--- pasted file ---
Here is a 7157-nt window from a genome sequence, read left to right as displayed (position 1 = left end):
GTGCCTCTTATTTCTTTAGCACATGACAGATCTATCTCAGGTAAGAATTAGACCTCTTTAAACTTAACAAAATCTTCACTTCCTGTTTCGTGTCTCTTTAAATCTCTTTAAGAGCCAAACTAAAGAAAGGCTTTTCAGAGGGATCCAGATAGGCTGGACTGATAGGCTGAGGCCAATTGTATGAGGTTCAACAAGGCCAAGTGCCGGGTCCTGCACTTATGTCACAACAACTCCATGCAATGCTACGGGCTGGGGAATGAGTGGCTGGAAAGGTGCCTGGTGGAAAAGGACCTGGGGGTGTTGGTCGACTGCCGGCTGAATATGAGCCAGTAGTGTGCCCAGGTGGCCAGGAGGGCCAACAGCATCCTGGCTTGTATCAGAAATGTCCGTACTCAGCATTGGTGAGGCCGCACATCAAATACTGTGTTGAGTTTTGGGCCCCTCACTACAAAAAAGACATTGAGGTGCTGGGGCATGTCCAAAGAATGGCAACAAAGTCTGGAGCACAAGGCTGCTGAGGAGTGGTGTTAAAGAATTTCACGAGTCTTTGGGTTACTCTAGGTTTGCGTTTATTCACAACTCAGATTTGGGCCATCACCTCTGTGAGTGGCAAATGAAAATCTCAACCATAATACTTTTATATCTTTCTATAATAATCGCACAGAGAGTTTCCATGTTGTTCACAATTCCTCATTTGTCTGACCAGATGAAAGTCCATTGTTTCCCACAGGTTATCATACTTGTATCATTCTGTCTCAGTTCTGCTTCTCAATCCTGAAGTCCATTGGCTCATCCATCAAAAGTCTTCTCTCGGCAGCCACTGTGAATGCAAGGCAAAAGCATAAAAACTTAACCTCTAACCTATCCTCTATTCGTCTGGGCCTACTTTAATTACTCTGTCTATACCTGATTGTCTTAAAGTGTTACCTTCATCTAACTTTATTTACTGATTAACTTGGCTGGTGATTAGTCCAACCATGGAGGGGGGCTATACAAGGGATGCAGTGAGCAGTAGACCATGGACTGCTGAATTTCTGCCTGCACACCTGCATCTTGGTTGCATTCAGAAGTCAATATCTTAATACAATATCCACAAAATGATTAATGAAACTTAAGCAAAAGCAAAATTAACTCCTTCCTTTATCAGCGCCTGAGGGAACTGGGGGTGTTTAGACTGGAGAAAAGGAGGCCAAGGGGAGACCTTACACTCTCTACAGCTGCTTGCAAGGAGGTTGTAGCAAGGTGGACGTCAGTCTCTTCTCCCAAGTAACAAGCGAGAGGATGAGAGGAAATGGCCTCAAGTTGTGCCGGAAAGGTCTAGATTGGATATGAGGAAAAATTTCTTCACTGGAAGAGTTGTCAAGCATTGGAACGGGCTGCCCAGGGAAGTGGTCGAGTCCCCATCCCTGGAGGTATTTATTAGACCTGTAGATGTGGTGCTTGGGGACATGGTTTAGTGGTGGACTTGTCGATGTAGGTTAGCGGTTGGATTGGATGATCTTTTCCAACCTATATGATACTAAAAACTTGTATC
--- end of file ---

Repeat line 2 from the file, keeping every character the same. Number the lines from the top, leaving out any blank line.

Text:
GTGCCTCTTATTTCTTTAGCACATGACAGATCTATCTCAGGTAAGAATTAGACCTCTTTAAACTTAACAAAATCTTCACTTCCTGTTTCGTGTCTCTTTAAATCTCTTTAAGAGCCAAACTAAAGAAAGGCTTTTCAGAGGGATCCAGATAGGCTGGACTGATAGGCTGAGGCCAATTGTATGAGGTTCAACAAGGCCAAGTGCCGGGTCCTGCACTTATGTCACAACAACTCCATGCAATGCTACGGGCTGGGGAATGAGTGGCTGGAAAGGTGCCTGGTGGAAAAGGACCTGGGGGTGTTGGTCGACTGCCGGCTGAATATGAGCCAGTAGTGTGCCCAGGTGGCCAGGAGGGCCAACAGCATCCTGGCTTGTATCAGAAATGTCCGTACTCAGCATTGGTGAGGCCGCACATCAAATACTGTGTTGAGTTTTGGGCCCCTCACTACAAAAAAGACATTGAGGTGCTGGGGCATGTCCAAAGAATGGCAACAAAGTCTGGAGCACAAGGCTGCTGAGGAGTGGTGTTAAAGAATTTCACGAGTCTTTGGGTTACTCTAGGTTTGCGTTTATTCACAACTCAGATTTGGGCCATCACCTCTGTGAGTGGCAAATGAAAATCTCAACCATAATACTTTTATATCTTTCTATAATAATCGCACAGAGAGTTTCCATGTTGTTCACAATTCCTCATTTGTCTGACCAGATGAAAGTCCATTGTTTCCCACAGGTTATCATACTTGTATCATTCTGTCTCAGTTCTGCTTCTCAATCCTGAAGTCCATTGGCTCATCCATCAAAAGTCTTCTCTCGGCAGCCACTGTGAATGCAAGGCAAAAGCATAAAAACTTAACCTCTAACCTATCCTCTATTCGTCTGGGCCTACTTTAATTACTCTGTCTATACCTGATTGTCTTAAAGTGTTACCTTCATCTAACTTTATTTACTGATTAACTTGGCTGGTGATTAGTCCAACCATGGAGGGGGGCTATACAAGGGATGCAGTGAGCAGTAGACCATGGACTGCTGAATTTCTGCCTGCACACCTGCATCTTGGTTGCATTCAGAAGTCAATATCTTAATACAATATCCACAAAATGATTAATGAAACTTAAGCAAAAGCAAAATTAACTCCTTCCTTTATCAGCGCCTGAGGGAACTGGGGGTGTTTAGACTGGAGAAAAGGAGGCCAAGGGGAGACCTTACACTCTCTACAGCTGCTTGCAAGGAGGTTGTAGCAAGGTGGACGTCAGTCTCTTCTCCCAAGTAACAAGCGAGAGGATGAGAGGAAATGGCCTCAAGTTGTGCCGGAAAGGTCTAGATTGGATATGAGGAAAAATTTCTTCACTGGAAGAGTTGTCAAGCATTGGAACGGGCTGCCCAGGGAAGTGGTCGAGTCCCCATCCCTGGAGGTATTTATTAGACCTGTAGATGTGGTGCTTGGGGACATGGTTTAGTGGTGGACTTGTCGATGTAGGTTAGCGGTTGGATTGGATGATCTTTTCCAACCTATATGATACTAAAAACTTGTATC